Siobhán Hapaska at the Kerlin Gallery

Hapaska’s arresting new sculptures are remarkable in how they demonstrate, all at once, a virtuosic handling of materials, a self-aware engagement in the process of emulation, and an underlying implication of horror incarnate. Eight of the works are mounted on the walls, each of them a square, or near-square, of double-glazed plastic sheeting partitioned into several transparent channels. These channels are filled with an amalgam of ground marble and carbonised oak, poured in grain by grain, like sand in an egg timer. Crushed burnt wood and white stone accumulate in piles of ash and tiny crystals, creating rippling piebald images against the front surface. Four of the wall pieces bear a likeness to charcoal fishing holes in fields of icy marble dust, all sinking lopsided into powdery ridges and still settling, as though gravity is not finished with them yet. The other four are staccato compositions in which the vertical segments echo each other’s patterns in slices of abrupt variation or feathery soft gradient. These fractured monochromatic works suggest motion in the manner of chiaroscuro strokes in a charcoal life-drawing, evoking x-ray images of splintered ribs, the crisscrossed keys of a smashed piano or the sound waves of a sustained scream. They surge in effervescent motion, two with wispy swirling wafts of orange pigment, magma hot, swimming ominously in the black dust. Their vulnerability to the very turbulence to which they allude inspires both wonder and foreboding. These images, which appear to shake with such intensity, themselves made from the pulverised materials of art and architecture, could, like an etch-a-sketch, have their disturbing beauty wiped away with the slightest tremor.

The four floor-sculptures seem to exist in the aftermath of the earthquake scenes that their wall companions forecast. Each is made from an incongruous mixture of fiberglass, oak and concrete canvas – a material invented for building emergency shelters. The materials are attached to each other with rows of steel rivets and rendered into improvised sculptural forms. The grey, hunkered Bird (2016) holds two large stainless steel ball bearings in its concrete suit, its anvil head peering skyward. Us (2016) fuses an anachronistic oak board with a white fiberglass dome that recalls the pearlescent sculptures of Hapaska’s 1990s work. The pair are held in a clutching embrace with an arm of concrete canvas that is double-enforced with patches: signs of a previous breach. What results is the impression of badly mended aerospace equipment with no implied function other than to stand and hold each other up. The points of contact between forms are marked by lacquered neon orange paint, as if warmed or lit up by proximity to one another. In Touch (2016), the side of a tall oak plank burns as it leans diagonally against its counterpart of folded, faux-fur-lined concrete canvas. Similarly the sculpture duo Love (2016) kneel on chiseled steps of wood, twisted and inclined together, their patched cloaks sutured onto burnished cones which gape in a passionate blood orange interface.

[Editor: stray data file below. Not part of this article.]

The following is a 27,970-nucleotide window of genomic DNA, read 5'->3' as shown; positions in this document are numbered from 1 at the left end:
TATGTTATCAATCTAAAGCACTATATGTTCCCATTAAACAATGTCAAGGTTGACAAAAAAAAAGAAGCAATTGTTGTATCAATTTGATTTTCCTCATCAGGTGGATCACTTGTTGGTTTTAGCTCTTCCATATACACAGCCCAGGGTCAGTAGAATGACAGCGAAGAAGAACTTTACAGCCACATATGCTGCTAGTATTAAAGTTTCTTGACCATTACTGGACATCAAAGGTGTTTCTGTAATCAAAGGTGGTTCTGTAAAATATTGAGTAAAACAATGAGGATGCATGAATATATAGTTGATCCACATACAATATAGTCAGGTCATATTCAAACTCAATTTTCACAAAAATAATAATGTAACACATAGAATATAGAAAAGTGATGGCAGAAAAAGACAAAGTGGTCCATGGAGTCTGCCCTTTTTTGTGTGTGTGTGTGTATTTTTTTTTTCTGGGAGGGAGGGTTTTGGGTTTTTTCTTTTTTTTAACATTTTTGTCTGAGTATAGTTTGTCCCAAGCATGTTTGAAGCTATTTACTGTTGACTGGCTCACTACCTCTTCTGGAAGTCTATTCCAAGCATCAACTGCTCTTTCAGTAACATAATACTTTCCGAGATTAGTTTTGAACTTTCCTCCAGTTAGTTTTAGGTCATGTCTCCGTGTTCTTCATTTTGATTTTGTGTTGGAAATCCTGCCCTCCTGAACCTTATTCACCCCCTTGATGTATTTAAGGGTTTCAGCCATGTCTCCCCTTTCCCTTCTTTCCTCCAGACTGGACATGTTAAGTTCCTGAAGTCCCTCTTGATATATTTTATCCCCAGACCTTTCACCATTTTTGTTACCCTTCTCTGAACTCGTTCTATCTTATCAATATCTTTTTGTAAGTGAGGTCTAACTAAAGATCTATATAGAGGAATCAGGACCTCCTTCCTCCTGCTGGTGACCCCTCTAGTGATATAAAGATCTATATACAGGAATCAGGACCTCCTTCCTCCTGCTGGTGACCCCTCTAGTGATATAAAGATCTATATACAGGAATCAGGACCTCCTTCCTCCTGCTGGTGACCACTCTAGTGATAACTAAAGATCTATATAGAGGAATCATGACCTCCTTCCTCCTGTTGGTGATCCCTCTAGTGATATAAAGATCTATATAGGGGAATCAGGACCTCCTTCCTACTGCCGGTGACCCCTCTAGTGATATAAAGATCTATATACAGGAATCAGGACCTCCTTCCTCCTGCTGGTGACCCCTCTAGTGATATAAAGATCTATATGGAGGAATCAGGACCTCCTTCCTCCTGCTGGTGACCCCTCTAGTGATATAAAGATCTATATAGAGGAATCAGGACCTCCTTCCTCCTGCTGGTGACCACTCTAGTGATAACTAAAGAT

The sculptures in this exhibition imply crisis in their material and subjugation in their form. They invoke the pain of displaced people; predict fresh ruination, imminent catastrophe. Their prophecy effects a sense of disquiet which not even their sci-fi aesthetic renders hypothetical.

Written by Eimear Walshe

Eimear Walshe is an artist and writer, currently working as a researcher at the Van Abbemuseum, Eindhoven.

Siobhán Hapaska, Kerlin Gallery Dublin, 17 of December – 4 February.